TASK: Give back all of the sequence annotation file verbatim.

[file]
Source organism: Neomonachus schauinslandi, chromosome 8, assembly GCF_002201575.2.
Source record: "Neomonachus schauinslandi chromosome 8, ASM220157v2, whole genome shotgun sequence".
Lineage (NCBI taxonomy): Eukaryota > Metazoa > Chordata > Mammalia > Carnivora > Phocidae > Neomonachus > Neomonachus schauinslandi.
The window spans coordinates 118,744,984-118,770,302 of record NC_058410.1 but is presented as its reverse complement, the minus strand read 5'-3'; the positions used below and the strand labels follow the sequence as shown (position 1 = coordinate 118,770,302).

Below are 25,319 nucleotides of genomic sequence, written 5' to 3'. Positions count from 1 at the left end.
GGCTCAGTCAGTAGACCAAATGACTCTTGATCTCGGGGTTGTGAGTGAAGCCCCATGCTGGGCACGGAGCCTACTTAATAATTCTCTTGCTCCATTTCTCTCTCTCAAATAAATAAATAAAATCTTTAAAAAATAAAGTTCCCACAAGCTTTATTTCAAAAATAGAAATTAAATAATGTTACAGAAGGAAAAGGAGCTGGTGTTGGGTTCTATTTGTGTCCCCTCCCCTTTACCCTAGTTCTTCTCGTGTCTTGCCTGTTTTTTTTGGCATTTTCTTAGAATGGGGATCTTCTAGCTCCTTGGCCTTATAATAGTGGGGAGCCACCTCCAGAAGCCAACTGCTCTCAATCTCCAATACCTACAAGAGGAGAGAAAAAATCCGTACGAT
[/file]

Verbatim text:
Source organism: Neomonachus schauinslandi, chromosome 8, assembly GCF_002201575.2.
Source record: "Neomonachus schauinslandi chromosome 8, ASM220157v2, whole genome shotgun sequence".
Lineage (NCBI taxonomy): Eukaryota > Metazoa > Chordata > Mammalia > Carnivora > Phocidae > Neomonachus > Neomonachus schauinslandi.
The window spans coordinates 118,744,984-118,770,302 of record NC_058410.1 but is presented as its reverse complement, the minus strand read 5'-3'; the positions used below and the strand labels follow the sequence as shown (position 1 = coordinate 118,770,302).

Below are 25,319 nucleotides of genomic sequence, written 5' to 3'. Positions count from 1 at the left end.
GGCTCAGTCAGTAGACCAAATGACTCTTGATCTCGGGGTTGTGAGTGAAGCCCCATGCTGGGCACGGAGCCTACTTAATAATTCTCTTGCTCCATTTCTCTCTCTCAAATAAATAAATAAAATCTTTAAAAAATAAAGTTCCCACAAGCTTTATTTCAAAAATAGAAATTAAATAATGTTACAGAAGGAAAAGGAGCTGGTGTTGGGTTCTATTTGTGTCCCCTCCCCTTTACCCTAGTTCTTCTCGTGTCTTGCCTGTTTTTTTTGGCATTTTCTTAGAATGGGGATCTTCTAGCTCCTTGGCCTTATAATAGTGGGGAGCCACCTCCAGAAGCCAACTGCTCTCAATCTCCAATACCTACAAGAGGAGAGAAAAAATCCGTACGAT